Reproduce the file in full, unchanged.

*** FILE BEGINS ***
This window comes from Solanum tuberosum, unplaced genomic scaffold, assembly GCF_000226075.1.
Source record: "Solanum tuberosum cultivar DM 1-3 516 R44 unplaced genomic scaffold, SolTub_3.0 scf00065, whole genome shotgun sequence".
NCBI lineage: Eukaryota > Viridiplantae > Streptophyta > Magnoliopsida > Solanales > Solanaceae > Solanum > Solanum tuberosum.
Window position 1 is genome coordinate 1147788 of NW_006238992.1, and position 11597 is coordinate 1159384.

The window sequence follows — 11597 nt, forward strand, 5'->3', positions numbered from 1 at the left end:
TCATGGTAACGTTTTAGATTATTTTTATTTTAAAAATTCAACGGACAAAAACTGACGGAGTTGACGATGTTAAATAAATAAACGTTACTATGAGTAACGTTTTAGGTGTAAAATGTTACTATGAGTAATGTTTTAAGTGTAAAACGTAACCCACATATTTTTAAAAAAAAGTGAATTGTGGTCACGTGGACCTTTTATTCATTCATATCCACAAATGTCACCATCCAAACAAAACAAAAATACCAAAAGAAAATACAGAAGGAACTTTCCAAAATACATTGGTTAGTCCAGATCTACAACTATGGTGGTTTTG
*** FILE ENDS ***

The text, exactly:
This window comes from Solanum tuberosum, unplaced genomic scaffold, assembly GCF_000226075.1.
Source record: "Solanum tuberosum cultivar DM 1-3 516 R44 unplaced genomic scaffold, SolTub_3.0 scf00065, whole genome shotgun sequence".
NCBI lineage: Eukaryota > Viridiplantae > Streptophyta > Magnoliopsida > Solanales > Solanaceae > Solanum > Solanum tuberosum.
Window position 1 is genome coordinate 1147788 of NW_006238992.1, and position 11597 is coordinate 1159384.

The window sequence follows — 11597 nt, forward strand, 5'->3', positions numbered from 1 at the left end:
TCATGGTAACGTTTTAGATTATTTTTATTTTAAAAATTCAACGGACAAAAACTGACGGAGTTGACGATGTTAAATAAATAAACGTTACTATGAGTAACGTTTTAGGTGTAAAATGTTACTATGAGTAATGTTTTAAGTGTAAAACGTAACCCACATATTTTTAAAAAAAAGTGAATTGTGGTCACGTGGACCTTTTATTCATTCATATCCACAAATGTCACCATCCAAACAAAACAAAAATACCAAAAGAAAATACAGAAGGAACTTTCCAAAATACATTGGTTAGTCCAGATCTACAACTATGGTGGTTTTG